Threats to the university, humanities and science

21 July 2011


This report was prepared by Dave Bosworth.

Despite generating an historic amount of research in fields barely imaginable a generation ago, some consider the reputation of science to be at an all time low. Events such "Climategate" at the University of East Anglia amongst others have led to many becoming disillusioned with science and questioning the role that scientists and universities should play in the modern world.

The "Threats to the University, Humanities and Science" conference, co-organised by the University of Cambridge and Arizona State University, brought together leading figures from a variety of fields involved in the modern university. Representatives from government and university governance came together alongside lawyers and academics to discuss the range of challenges which will shape the next 10 years of academia.

The miscommunication between scientists and policy makers was discussed at length in a panel discussion supported by CSaP. James Wilsdon of the Science Policy Centre at the Royal Society believes that it is vital not to point the finger at either party – both sides are equally guilty of oversimplification. Instead we must embrace openness and widen the public understanding of the scientific method.

Matthew Freeman of the MRC Laboratory in Cambridge contested that the public's view of science as consisting of hard immutable facts is at odds with the reality, particularly when relating to advising policy. The view of science as consisting of uncertainty, scepticism and repeated experiment, while more representative of modern science, can give the impression that the scientific opinion is divided, unclear and therefore is of lower value.

Lawrence Krauss of Arizona State University expressed the view that scientists need to learn to sell their product to policy makers. But this involves a better understanding of the policy process and its nuances. For scientists the facts are the whole story, while policy makers must balance this advice with other factors such as economic concerns or public opinion. An oft-quoted example of this is European policy on genetically modified food; despite clear advice from the scientific community, the concerns of other stakeholder groups were the determining factor in the eventual policy decisions.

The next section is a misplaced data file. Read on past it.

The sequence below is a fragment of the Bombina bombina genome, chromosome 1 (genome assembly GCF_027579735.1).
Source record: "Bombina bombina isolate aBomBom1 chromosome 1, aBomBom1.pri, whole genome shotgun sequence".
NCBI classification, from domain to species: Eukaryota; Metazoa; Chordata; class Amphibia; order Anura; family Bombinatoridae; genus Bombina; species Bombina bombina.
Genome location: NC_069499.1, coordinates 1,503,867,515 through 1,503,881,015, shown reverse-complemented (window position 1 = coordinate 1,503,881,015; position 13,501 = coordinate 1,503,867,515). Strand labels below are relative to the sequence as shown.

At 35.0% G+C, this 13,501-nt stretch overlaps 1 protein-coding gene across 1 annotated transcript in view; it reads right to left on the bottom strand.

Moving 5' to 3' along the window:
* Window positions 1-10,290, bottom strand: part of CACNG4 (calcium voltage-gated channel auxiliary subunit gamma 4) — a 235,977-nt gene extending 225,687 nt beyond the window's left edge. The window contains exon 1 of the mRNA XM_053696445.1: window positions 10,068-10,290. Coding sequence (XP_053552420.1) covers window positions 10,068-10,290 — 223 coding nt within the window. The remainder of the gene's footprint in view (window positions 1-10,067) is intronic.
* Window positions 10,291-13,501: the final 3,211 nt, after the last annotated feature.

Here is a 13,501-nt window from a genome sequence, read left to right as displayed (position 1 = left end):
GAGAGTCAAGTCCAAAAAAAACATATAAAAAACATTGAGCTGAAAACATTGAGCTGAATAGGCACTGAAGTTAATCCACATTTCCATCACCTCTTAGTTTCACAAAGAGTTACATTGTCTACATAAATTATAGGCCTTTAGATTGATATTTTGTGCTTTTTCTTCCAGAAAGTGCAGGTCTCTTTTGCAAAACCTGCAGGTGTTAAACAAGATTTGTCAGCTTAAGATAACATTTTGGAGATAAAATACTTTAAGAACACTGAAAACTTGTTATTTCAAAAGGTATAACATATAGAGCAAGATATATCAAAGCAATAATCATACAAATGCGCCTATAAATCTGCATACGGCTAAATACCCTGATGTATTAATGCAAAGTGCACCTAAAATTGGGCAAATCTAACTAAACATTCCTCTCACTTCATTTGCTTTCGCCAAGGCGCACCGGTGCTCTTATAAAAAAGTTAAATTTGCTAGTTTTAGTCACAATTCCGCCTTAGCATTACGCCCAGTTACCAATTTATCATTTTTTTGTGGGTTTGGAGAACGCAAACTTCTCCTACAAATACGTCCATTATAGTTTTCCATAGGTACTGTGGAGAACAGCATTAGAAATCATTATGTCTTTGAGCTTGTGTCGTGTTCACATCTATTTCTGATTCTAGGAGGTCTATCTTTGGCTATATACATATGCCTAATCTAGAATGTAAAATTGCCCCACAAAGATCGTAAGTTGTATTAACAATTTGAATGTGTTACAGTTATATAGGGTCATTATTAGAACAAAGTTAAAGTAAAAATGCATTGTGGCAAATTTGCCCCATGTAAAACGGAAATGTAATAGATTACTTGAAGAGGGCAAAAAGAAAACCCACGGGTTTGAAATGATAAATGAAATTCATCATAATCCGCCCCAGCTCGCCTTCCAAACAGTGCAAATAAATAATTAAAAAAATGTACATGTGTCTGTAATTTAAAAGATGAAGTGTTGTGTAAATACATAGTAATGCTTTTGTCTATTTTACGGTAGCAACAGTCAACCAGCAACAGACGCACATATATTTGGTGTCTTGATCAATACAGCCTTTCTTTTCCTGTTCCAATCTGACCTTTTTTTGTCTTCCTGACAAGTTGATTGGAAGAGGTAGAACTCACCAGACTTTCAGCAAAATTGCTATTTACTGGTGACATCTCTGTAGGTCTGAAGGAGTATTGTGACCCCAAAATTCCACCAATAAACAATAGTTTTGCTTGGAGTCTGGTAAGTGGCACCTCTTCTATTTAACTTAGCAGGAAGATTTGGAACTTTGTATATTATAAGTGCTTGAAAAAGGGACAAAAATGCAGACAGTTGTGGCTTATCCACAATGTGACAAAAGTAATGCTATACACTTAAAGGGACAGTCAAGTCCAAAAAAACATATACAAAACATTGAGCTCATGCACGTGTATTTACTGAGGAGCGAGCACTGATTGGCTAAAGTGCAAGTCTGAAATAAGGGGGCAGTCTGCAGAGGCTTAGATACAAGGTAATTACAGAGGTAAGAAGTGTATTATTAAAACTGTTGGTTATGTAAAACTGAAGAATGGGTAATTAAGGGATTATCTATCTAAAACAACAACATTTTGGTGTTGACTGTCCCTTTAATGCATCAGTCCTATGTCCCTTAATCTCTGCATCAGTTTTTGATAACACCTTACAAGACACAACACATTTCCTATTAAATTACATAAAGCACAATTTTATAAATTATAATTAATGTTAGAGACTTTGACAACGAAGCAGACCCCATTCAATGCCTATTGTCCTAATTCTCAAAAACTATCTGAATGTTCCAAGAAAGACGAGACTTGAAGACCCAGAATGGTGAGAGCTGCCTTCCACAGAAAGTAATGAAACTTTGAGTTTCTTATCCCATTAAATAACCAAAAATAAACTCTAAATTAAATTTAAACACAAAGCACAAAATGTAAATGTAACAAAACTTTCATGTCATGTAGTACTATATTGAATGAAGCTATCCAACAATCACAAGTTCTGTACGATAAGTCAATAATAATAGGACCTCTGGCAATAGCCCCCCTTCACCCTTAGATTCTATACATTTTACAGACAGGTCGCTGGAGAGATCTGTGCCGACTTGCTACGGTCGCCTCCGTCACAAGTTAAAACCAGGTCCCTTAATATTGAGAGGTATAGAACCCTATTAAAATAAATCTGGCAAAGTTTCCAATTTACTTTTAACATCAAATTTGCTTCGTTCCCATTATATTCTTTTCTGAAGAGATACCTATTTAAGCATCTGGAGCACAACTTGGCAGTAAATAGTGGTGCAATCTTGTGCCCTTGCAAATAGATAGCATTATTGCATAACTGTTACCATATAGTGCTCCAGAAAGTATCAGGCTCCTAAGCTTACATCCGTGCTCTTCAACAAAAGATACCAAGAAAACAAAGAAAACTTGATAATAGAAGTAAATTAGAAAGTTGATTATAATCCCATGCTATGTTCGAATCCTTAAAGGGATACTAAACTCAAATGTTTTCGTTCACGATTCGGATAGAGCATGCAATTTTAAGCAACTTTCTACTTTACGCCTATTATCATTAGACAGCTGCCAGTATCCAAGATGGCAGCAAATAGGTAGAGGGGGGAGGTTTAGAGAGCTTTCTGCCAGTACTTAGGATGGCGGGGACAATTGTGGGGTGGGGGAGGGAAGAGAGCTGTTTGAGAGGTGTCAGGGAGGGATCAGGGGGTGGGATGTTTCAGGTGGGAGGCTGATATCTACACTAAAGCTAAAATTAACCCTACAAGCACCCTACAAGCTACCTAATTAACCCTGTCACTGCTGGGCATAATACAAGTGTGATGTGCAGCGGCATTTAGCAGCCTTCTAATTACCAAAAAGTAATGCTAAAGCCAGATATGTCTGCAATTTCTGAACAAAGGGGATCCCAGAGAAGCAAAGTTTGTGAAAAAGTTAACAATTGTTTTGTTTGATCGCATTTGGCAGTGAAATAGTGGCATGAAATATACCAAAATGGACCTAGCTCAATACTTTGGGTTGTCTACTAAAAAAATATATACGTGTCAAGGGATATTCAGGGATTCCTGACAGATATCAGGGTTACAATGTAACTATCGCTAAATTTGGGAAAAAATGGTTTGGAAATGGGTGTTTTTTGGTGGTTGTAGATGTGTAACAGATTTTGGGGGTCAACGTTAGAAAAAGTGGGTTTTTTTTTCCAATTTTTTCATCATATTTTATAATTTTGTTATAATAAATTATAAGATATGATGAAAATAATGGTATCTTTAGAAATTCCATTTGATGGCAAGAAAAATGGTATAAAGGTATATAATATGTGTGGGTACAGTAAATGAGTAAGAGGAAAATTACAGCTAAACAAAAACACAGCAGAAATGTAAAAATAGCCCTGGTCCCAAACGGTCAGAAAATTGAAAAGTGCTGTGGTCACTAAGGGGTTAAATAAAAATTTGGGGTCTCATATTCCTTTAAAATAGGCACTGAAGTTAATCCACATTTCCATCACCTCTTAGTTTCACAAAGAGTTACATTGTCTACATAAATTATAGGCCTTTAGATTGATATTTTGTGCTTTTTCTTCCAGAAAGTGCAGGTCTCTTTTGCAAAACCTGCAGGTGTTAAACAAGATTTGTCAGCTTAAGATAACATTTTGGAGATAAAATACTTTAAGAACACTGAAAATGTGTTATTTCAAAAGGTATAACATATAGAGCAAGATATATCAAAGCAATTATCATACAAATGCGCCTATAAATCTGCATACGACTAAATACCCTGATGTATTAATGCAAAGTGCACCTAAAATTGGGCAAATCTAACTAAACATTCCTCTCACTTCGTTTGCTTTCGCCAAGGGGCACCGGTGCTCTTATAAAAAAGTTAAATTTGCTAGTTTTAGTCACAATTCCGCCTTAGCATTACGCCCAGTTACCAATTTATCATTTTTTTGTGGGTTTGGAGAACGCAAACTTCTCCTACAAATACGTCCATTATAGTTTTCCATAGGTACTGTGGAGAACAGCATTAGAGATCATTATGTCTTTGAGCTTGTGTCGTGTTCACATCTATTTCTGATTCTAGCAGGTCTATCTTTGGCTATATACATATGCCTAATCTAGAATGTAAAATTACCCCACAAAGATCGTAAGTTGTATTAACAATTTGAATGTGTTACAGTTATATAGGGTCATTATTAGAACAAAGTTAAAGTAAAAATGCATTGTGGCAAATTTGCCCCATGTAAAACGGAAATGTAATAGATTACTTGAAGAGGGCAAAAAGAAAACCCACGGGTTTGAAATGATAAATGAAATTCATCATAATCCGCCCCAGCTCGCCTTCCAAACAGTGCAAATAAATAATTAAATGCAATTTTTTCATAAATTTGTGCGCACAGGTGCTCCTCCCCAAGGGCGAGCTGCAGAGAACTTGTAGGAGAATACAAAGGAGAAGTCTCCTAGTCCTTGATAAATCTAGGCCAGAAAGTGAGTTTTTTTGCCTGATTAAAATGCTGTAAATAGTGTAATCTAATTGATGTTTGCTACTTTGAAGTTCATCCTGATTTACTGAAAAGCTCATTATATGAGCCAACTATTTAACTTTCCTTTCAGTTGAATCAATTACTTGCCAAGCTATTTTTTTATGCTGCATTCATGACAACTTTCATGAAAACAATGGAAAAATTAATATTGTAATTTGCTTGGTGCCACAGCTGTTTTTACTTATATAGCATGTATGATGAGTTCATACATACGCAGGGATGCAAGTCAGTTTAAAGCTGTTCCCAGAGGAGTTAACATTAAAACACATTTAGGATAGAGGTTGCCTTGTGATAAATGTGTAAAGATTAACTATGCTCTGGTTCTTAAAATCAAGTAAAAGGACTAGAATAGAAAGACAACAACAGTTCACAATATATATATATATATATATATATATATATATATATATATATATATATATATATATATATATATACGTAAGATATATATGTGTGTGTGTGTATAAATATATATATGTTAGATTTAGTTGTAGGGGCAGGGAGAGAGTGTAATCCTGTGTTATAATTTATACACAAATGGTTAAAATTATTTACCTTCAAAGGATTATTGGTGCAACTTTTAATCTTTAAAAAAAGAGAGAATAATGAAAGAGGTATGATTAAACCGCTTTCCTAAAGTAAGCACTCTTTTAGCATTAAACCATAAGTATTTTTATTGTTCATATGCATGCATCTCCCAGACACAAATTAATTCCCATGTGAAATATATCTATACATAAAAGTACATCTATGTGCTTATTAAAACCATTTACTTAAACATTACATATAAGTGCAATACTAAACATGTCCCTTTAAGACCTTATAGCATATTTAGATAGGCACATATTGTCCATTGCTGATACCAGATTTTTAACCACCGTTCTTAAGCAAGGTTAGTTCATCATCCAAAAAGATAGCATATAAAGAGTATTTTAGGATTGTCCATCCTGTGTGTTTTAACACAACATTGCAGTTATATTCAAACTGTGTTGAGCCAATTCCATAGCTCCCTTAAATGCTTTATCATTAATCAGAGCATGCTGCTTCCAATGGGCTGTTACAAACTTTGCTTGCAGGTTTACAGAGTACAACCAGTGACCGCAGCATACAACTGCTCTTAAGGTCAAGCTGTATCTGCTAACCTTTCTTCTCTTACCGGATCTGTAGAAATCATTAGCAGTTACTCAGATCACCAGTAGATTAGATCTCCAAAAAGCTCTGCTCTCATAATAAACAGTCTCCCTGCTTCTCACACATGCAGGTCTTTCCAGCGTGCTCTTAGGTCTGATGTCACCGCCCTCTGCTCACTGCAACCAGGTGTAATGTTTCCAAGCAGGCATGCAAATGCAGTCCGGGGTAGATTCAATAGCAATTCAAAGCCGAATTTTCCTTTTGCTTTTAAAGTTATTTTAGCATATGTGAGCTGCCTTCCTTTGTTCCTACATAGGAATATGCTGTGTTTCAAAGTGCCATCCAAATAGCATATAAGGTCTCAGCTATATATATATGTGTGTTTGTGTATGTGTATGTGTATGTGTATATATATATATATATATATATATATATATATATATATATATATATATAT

The failings are by no means limited to the academic side of the relationship. Martin Rees, Master of Trinity College Cambridge, made the point that scientists are poorly represented within politics at that may in part lead to a lack of understanding within government of the scientific method. There is a fundamental disparity between the long term research which forms the majority of academic work, and the short term concerns regarding health scares and natural disasters which form the majority of topics for which the government requires scientific input.

Lord Rees combined many of these concerns in his 2010 Reith lectures when highlighting the need for science to communicate more effectively:

Often science (has) an urgent impact on our lives. Governments and businesses, as well as individuals, then need advice – advice that fairly presents the level of confidence, and the degree of uncertainty.

Having identified that both policy makers and academics need a better understanding of the processes involved, the question was raised of how best to resolve this issue. Most policy makers and academics in the UK spend their entire careers in their chosen field; there is little movement between the two. It is important therefore that both parties learn about the other as part of their professional training. This concept can also be expanded to cover educators, teachers, lecturers, university officials and regulators of education but must start within the context of a university education. Traditionally there is little mixing between the sciences, humanities and the arts. Consequently, graduates have a narrow range of knowledge, which can leads to siloed thinking and exacerbates the problem.

These themes of clearer communication with the public and government agencies were present throughout many of the discussions, in particular with regard to data protection and freedom of information laws. The perceived closed nature of many academic institutions leads to a lack of trust which in turn creates an atmosphere of fear and doubt. Only if the science and policy communities make their work suitably transparent will they gain the trust of the public.

By bringing together specialists from a range of backgrounds the conference was able to offer a unique insight into the challenges facing universities around the world. Perhaps the most interesting result of the meeting was to highlight the common ground and indeed common solutions for many problems facing both the academic and policy worlds. Through continued meetings of this type it is likely that solutions to many of these problems will be determined and with sufficient resolve these challenges can be overcome.

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